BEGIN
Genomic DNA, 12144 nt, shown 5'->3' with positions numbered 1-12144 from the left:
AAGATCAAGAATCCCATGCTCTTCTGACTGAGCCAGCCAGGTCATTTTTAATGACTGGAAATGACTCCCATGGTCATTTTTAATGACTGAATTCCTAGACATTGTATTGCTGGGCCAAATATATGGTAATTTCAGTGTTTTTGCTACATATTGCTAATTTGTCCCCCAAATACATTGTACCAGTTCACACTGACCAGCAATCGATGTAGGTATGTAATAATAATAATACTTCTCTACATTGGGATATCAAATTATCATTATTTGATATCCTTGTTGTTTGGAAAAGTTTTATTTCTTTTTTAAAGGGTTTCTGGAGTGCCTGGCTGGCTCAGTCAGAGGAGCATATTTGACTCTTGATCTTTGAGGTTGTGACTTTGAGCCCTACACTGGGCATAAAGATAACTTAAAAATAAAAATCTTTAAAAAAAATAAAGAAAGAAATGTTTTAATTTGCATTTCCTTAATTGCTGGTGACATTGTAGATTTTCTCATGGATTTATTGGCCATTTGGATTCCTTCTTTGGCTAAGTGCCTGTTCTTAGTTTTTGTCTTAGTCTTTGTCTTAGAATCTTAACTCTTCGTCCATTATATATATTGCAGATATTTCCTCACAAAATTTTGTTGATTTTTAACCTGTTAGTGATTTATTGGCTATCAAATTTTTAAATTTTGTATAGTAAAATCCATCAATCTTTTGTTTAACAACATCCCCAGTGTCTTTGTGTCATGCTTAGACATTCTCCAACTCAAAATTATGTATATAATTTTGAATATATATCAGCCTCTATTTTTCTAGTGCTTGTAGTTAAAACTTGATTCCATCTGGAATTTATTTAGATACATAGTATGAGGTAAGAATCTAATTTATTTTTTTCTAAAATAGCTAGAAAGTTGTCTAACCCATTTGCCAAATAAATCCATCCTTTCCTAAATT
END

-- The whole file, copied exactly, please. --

Genomic DNA, 12144 nt, shown 5'->3' with positions numbered 1-12144 from the left:
AAGATCAAGAATCCCATGCTCTTCTGACTGAGCCAGCCAGGTCATTTTTAATGACTGGAAATGACTCCCATGGTCATTTTTAATGACTGAATTCCTAGACATTGTATTGCTGGGCCAAATATATGGTAATTTCAGTGTTTTTGCTACATATTGCTAATTTGTCCCCCAAATACATTGTACCAGTTCACACTGACCAGCAATCGATGTAGGTATGTAATAATAATAATACTTCTCTACATTGGGATATCAAATTATCATTATTTGATATCCTTGTTGTTTGGAAAAGTTTTATTTCTTTTTTAAAGGGTTTCTGGAGTGCCTGGCTGGCTCAGTCAGAGGAGCATATTTGACTCTTGATCTTTGAGGTTGTGACTTTGAGCCCTACACTGGGCATAAAGATAACTTAAAAATAAAAATCTTTAAAAAAAATAAAGAAAGAAATGTTTTAATTTGCATTTCCTTAATTGCTGGTGACATTGTAGATTTTCTCATGGATTTATTGGCCATTTGGATTCCTTCTTTGGCTAAGTGCCTGTTCTTAGTTTTTGTCTTAGTCTTTGTCTTAGAATCTTAACTCTTCGTCCATTATATATATTGCAGATATTTCCTCACAAAATTTTGTTGATTTTTAACCTGTTAGTGATTTATTGGCTATCAAATTTTTAAATTTTGTATAGTAAAATCCATCAATCTTTTGTTTAACAACATCCCCAGTGTCTTTGTGTCATGCTTAGACATTCTCCAACTCAAAATTATGTATATAATTTTGAATATATATCAGCCTCTATTTTTCTAGTGCTTGTAGTTAAAACTTGATTCCATCTGGAATTTATTTAGATACATAGTATGAGGTAAGAATCTAATTTATTTTTTTCTAAAATAGCTAGAAAGTTGTCTAACCCATTTGCCAAATAAATCCATCCTTTCCTAAATT